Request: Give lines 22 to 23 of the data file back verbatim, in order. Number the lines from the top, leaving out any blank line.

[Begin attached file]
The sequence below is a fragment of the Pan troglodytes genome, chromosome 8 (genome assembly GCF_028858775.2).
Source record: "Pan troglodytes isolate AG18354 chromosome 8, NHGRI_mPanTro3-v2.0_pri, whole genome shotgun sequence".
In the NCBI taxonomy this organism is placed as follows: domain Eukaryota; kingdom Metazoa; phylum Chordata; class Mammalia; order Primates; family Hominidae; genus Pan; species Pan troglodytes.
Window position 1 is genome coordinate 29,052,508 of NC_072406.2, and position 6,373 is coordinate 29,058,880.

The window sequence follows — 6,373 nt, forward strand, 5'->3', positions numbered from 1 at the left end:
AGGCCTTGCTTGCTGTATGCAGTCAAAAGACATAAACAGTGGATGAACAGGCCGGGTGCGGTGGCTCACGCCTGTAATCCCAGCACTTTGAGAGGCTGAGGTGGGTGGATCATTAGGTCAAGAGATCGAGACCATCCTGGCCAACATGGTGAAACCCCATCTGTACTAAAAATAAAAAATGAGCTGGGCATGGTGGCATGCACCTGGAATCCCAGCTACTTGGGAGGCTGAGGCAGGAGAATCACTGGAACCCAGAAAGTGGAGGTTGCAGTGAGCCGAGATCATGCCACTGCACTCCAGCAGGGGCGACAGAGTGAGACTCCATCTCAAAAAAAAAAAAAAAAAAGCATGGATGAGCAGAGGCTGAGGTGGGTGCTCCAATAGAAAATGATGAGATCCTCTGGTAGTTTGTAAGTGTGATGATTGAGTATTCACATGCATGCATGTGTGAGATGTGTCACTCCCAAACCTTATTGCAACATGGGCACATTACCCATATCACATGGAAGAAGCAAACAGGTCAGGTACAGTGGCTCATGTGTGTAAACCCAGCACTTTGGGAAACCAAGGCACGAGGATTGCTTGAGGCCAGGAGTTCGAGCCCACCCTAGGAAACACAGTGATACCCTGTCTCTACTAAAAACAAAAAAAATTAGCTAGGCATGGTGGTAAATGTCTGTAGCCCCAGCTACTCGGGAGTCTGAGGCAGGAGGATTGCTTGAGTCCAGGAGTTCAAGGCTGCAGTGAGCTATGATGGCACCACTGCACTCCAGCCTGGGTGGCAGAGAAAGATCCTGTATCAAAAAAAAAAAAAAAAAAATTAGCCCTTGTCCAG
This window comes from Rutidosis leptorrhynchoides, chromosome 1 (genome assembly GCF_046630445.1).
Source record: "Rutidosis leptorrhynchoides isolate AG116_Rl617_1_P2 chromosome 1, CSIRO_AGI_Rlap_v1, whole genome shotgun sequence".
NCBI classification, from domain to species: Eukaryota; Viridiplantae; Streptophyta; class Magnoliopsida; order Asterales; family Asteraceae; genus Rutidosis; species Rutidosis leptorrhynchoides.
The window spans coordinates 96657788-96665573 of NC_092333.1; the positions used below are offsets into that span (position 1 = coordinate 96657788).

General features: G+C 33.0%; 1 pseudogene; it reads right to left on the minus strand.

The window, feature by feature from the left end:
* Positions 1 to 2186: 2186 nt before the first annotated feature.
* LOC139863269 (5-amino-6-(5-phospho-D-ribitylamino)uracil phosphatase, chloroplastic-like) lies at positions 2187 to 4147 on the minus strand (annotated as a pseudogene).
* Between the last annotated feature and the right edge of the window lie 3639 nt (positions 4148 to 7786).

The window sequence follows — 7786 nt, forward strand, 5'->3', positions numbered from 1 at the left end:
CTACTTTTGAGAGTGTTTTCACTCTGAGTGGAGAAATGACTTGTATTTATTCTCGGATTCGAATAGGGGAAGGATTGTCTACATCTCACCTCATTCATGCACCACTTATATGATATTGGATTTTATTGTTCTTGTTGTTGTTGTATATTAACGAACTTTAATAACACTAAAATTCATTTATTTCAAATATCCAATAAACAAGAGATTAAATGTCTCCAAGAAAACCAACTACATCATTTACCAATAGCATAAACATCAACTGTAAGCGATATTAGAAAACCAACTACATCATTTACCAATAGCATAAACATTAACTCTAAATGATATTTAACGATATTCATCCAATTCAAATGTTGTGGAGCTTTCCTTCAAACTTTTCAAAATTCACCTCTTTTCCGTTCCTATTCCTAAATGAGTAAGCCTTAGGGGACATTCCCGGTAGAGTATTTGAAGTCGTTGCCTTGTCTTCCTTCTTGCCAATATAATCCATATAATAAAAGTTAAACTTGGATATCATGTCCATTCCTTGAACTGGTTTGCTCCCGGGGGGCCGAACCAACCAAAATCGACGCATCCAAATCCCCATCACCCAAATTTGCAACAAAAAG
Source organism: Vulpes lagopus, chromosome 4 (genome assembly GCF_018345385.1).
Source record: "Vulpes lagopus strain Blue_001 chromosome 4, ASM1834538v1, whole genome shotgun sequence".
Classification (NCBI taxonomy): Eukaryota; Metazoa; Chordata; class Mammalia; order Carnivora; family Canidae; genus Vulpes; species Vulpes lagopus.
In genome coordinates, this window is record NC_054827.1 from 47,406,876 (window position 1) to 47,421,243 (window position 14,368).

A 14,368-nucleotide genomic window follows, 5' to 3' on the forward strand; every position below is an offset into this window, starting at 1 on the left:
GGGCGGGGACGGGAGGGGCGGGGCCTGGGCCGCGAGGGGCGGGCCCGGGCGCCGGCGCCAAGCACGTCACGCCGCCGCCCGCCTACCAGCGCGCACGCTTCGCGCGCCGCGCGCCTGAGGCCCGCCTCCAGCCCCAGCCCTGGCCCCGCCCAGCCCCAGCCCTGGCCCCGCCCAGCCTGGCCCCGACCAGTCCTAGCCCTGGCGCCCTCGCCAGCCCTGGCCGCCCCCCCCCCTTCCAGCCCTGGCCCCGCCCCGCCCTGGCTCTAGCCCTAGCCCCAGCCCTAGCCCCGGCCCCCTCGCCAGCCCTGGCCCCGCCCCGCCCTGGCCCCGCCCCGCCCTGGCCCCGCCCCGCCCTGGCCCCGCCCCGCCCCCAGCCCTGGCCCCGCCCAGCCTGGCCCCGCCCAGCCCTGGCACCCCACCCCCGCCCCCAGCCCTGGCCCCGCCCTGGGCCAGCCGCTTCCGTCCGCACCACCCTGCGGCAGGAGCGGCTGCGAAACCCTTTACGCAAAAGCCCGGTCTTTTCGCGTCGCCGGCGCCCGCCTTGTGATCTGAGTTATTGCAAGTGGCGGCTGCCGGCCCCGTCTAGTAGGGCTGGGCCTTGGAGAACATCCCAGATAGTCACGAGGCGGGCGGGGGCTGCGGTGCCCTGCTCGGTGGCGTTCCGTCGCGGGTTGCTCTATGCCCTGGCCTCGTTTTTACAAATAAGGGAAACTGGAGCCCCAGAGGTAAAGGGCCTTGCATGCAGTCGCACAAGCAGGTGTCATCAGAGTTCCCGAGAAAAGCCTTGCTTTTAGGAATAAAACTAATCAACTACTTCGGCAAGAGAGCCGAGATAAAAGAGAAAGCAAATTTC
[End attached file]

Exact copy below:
A 14,368-nucleotide genomic window follows, 5' to 3' on the forward strand; every position below is an offset into this window, starting at 1 on the left:
GGGCGGGGACGGGAGGGGCGGGGCCTGGGCCGCGAGGGGCGGGCCCGGGCGCCGGCGCCAAGCACGTCACGCCGCCGCCCGCCTACCAGCGCGCACGCTTCGCGCGCCGCGCGCCTGAGGCCCGCCTCCAGCCCCAGCCCTGGCCCCGCCCAGCCCCAGCCCTGGCCCCGCCCAGCCTGGCCCCGACCAGTCCTAGCCCTGGCGCCCTCGCCAGCCCTGGCCGCCCCCCCCCCTTCCAGCCCTGGCCCCGCCCCGCCCTGGCTCTAGCCCTAGCCCCAGCCCTAGCCCCGGCCCCCTCGCCAGCCCTGGCCCCGCCCCGCCCTGGCCCCGCCCCGCCCTGGCCCCGCCCCGCCCTGGCCCCGCCCCGCCCCCAGCCCTGGCCCCGCCCAGCCTGGCCCCGCCCAGCCCTGGCACCCCACCCCCGCCCCCAGCCCTGGCCCCGCCCTGGGCCAGCCGCTTCCGTCCGCACCACCCTGCGGCAGGAGCGGCTGCGAAACCCTTTACGCAAAAGCCCGGTCTTTTCGCGTCGCCGGCGCCCGCCTTGTGATCTGAGTTATTGCAAGTGGCGGCTGCCGGCCCCGTCTAGTAGGGCTGGGCCTTGGAGAACATCCCAGATAGTCACGAGGCGGGCGGGGGCTGCGGTGCCCTGCTCGGTGGCGTTCCGTCGCGGGTTGCTCTATGCCCTGGCCTCGTTTTTACAAATAAGGGAAACTGGAGCCCCAGAGGTAAAGGGCCTTGCATGCAGTCGCACAAGCAGGTGTCATCAGAGTTCCCGAGAAAAGCCTTGCTTTTAGGAATAAAACTAATCAACTACTTCGGCAAGAGAGCCGAGATAAAAGAGAAAGCAAATTTC